State v. ToddAnnotate this Case
416 N.W.2d 13 (1987)
226 Neb. 906
STATE of Nebraska, Appellee, v. Roger D. TODD, Appellant.
Supreme Court of Nebraska.
November 25, 1987.
Thomas J. Garvey, Bellevue, and Charles E. Dorwart, Papillion, for appellant.
Robert M. Spire, Atty. Gen., and Linda L. Willard, Lincoln, for appellee.
HASTINGS, C.J., BOSLAUGH, WHITE, CAPORALE, SHANAHAN, and GRANT, JJ., and COLWELL, District Judge, Retired.
The defendant, Roger D. Todd, appeals from his convictions by a jury of burglary, in violation of Neb.Rev.Stat. § 28-507(1) (Reissue 1985), a Class III felony, and theft, in violation of Neb.Rev.Stat. § 28-511 (Reissue 1983), a Class III felony, Neb.Rev.Stat. § 28-518(1) (Reissue 1985). *14 The defendant appeals, assigning two errors: (1) that the district court erred in allowing the defendant to be cross-examined with respect to a misdemeanor conviction and (2) that the district court erred in overruling the defendant's motion for a new trial. For the reasons set out below, we affirm.
The record reveals that in the early morning hours of May 27, 1986, John Slettedahl heard the sound of a car engine running outside his open bedroom window. Looking out his window, Slettedahl observed a copper-colored pickup truck, with the engine running, parked on the corner of a street north of his home. He next observed two men emerge from an adjoining field and place a long white sofa in the back of the pickup truck. Slettedahl recognized one of the men loading the furniture into the truck as the defendant. He knew the defendant as a neighbor and as one who used the same babysitter used by Slettedahl. Slettedahl then went back to bed.
The same morning, after arising, he looked out his window at the model home across the street and noted that he could not see the white couch which was normally visible through the window at the front of the model home. The back door of the model home was standing open, and the furniture was missing. Slettedahl then contacted the police.
After the police officers interviewed Slettedahl, a search for the missing furniture was conducted at the defendant's home the following day. The missing furniture was not found. The investigation revealed that the missing furniture in the model home had been leased and had a retail value in excess of $6,000. The defendant was arrested later that afternoon.
In an amended complaint the defendant was charged, in two counts, with burglary and theft, as set out above. Defendant pled not guilty, and the matter was set for trial on September 24, 1986.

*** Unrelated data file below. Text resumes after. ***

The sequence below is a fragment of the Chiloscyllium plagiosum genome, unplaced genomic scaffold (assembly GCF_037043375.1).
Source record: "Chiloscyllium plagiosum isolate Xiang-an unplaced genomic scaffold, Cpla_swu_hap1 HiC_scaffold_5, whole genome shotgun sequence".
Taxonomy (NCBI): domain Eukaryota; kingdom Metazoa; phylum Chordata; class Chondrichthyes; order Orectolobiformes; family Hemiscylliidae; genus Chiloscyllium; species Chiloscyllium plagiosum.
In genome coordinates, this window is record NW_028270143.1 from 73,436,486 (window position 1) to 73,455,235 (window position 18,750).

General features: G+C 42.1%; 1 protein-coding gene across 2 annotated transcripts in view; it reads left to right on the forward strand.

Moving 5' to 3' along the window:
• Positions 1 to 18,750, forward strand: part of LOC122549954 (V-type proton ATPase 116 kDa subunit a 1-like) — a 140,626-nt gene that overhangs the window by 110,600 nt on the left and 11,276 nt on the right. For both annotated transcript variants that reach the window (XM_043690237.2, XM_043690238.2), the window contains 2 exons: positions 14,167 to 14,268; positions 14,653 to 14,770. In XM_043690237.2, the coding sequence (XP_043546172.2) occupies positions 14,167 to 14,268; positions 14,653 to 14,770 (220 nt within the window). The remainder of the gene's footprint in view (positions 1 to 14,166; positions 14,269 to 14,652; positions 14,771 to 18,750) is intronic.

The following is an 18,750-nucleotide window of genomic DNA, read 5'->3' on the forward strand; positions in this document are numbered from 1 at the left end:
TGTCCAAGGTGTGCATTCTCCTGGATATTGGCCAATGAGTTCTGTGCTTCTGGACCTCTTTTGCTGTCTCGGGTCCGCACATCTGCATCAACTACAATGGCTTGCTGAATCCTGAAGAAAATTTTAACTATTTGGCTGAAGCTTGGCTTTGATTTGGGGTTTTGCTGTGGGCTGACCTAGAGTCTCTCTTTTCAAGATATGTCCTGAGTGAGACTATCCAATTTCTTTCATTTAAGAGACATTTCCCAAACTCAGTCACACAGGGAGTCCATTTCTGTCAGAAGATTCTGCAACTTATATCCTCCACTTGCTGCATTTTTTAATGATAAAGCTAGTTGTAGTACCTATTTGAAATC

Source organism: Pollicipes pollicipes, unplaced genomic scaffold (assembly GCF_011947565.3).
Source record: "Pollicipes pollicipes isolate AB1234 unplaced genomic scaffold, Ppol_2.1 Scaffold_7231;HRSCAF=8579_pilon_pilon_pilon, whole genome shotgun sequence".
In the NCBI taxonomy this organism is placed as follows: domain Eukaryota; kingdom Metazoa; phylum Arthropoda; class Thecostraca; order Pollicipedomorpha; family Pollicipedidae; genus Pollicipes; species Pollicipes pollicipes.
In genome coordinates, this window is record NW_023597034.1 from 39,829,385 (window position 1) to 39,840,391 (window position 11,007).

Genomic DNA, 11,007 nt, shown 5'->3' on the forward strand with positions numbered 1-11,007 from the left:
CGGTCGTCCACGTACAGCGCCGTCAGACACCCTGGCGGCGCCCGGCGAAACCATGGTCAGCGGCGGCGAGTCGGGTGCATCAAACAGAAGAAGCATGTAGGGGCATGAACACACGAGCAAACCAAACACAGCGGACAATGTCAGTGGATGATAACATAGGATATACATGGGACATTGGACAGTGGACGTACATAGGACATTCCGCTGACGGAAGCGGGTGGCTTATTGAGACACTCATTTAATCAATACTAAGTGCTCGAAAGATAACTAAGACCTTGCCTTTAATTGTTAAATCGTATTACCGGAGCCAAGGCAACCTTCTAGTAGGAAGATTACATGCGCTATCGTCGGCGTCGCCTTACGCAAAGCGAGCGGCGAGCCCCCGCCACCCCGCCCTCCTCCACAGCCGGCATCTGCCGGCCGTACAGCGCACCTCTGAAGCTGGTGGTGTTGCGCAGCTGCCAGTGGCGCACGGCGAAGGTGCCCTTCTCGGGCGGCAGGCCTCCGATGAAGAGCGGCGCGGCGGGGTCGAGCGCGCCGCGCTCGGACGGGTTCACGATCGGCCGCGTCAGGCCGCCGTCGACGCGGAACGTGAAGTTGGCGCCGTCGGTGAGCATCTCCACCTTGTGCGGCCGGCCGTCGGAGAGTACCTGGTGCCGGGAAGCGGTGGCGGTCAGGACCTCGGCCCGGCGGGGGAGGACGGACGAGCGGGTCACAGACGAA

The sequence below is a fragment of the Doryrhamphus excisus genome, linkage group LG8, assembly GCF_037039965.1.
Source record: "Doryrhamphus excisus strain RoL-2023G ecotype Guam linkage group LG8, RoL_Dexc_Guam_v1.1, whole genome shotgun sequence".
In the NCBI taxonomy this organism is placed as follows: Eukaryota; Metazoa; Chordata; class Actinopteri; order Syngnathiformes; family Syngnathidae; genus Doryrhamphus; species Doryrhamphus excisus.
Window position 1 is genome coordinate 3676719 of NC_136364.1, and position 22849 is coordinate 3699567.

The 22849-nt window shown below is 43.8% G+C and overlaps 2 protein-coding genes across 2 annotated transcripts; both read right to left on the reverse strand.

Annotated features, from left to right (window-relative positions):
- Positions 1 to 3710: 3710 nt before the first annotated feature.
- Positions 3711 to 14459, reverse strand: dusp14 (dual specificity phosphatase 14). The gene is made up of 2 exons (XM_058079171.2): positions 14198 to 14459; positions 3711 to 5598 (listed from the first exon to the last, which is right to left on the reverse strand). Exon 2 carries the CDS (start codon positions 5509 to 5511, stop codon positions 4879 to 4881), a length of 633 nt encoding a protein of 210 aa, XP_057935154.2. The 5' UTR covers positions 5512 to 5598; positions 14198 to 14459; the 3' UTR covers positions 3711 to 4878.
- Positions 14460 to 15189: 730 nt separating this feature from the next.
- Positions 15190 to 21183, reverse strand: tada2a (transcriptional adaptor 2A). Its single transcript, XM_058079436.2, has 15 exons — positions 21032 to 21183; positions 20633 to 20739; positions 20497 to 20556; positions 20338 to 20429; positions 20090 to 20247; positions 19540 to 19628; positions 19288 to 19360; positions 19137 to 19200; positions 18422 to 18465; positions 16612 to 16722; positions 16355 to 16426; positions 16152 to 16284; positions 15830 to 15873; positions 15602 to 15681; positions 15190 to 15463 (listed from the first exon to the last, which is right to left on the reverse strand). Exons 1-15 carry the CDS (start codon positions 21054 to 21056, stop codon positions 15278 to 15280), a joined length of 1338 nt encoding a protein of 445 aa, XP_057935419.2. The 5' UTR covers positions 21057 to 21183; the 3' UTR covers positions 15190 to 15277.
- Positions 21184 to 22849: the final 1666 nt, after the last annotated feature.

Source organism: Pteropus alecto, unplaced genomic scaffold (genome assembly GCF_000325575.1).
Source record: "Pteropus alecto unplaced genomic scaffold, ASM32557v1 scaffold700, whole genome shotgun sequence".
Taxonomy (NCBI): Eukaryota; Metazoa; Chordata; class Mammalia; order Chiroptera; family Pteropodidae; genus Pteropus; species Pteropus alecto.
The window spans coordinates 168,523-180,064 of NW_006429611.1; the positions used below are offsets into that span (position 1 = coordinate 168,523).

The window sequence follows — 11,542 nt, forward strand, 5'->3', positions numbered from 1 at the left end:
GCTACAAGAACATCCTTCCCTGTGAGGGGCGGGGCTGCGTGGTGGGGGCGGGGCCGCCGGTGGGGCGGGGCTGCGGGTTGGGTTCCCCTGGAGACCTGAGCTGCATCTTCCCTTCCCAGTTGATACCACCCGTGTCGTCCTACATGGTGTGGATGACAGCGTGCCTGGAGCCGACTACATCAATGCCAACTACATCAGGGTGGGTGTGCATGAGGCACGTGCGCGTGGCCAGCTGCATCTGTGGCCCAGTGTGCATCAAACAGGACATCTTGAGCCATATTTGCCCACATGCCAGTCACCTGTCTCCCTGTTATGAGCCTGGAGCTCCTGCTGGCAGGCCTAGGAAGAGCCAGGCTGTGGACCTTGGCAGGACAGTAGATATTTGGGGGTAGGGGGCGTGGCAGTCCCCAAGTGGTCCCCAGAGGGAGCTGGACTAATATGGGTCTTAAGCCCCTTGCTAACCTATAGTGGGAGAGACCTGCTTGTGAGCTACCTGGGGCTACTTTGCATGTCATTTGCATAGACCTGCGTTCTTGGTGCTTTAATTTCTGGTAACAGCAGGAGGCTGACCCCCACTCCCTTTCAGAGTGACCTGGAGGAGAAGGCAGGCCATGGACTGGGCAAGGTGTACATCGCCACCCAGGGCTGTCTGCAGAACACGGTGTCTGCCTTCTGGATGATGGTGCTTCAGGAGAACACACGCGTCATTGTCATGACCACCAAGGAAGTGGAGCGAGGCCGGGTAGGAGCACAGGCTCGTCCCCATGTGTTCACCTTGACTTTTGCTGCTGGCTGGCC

On the second day of the trial, after the defense had started its case but before the defendant took the stand, an in-chambers meeting was held on the record. Some discussions in the meeting, however, were "held off the record." The judge and counsel for both parties were present, but the defendant was not. At the in-chambers meeting, the prosecutor indicated that he intended to use the defendant's prior shoplifting conviction in his rebuttal case "for the purpose of prior bad acts or for credibility." The defendant's police record revealed that he had been arrested on May 19, 1985, for shoplifting, after he was seen taking a bottle of cologne at a department store. The defendant had pled guilty to that offense. The use of the prior theft conviction was generally discussed, and the court stated, "My initial thought is that it's [the prior conviction] probably admissible, but I suppose that, you know, if the defendant wants, he's entitled to a limiting instruction at that time that it's being received not tonot as bearing on his credibility." Later, the court said, "But I think the State's probably entitled to produce the evidence of the prior. It's so close in time and it certainly involves an intent to deprive the owner of the property, petty larceny." Defendant's counsel responded, "That by itself, yeah." The prosecutor then stated that while he had said he intended to use the prior conviction during rebuttal, he meant to use it during his cross-examination of defendant. The court then stated, "I think you can do it by cross-examination.... Again assuming that, you know, assuming his testimony is essentially that, I'm paraphrasing, `But I'm a nice guy. I didn't do anything other than dump some grass clippings.'" Defendant's counsel indicated his disapproval of the prosecutor's change of trial tactics, but made no objection then, or at any other time during the in-chambers discussion, to the State's use of the fact of defendant's prior conviction.